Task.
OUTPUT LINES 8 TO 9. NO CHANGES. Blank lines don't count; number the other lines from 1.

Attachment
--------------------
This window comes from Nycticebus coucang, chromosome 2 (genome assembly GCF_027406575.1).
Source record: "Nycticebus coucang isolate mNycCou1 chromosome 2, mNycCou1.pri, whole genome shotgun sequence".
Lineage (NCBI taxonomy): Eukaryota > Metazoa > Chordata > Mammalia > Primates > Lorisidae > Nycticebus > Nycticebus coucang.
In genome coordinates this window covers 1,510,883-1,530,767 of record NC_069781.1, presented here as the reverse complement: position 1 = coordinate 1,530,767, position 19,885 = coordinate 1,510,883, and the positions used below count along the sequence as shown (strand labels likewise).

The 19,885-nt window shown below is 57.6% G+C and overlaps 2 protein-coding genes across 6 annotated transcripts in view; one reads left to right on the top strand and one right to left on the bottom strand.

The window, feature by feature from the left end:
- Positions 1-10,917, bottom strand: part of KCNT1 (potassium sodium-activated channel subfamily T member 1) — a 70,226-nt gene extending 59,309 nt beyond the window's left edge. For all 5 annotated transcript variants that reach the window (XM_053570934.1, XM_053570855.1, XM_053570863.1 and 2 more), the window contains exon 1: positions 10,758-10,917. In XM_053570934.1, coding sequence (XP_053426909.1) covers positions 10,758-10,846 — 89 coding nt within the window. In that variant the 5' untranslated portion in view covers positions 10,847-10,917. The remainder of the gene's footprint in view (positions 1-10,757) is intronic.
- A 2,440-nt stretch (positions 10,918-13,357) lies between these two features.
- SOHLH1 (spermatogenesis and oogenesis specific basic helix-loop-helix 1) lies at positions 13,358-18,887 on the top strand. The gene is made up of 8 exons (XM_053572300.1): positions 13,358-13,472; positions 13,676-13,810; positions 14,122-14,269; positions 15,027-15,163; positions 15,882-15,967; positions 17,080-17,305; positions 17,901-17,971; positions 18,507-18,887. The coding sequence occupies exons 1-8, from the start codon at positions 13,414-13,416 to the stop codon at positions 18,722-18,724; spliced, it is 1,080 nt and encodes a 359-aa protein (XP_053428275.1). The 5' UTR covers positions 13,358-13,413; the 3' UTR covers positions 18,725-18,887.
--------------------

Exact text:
- A 2,440-nt stretch (positions 10,918-13,357) lies between these two features.
- SOHLH1 (spermatogenesis and oogenesis specific basic helix-loop-helix 1) lies at positions 13,358-18,887 on the top strand. The gene is made up of 8 exons (XM_053572300.1): positions 13,358-13,472; positions 13,676-13,810; positions 14,122-14,269; positions 15,027-15,163; positions 15,882-15,967; positions 17,080-17,305; positions 17,901-17,971; positions 18,507-18,887. The coding sequence occupies exons 1-8, from the start codon at positions 13,414-13,416 to the stop codon at positions 18,722-18,724; spliced, it is 1,080 nt and encodes a 359-aa protein (XP_053428275.1). The 5' UTR covers positions 13,358-13,413; the 3' UTR covers positions 18,725-18,887.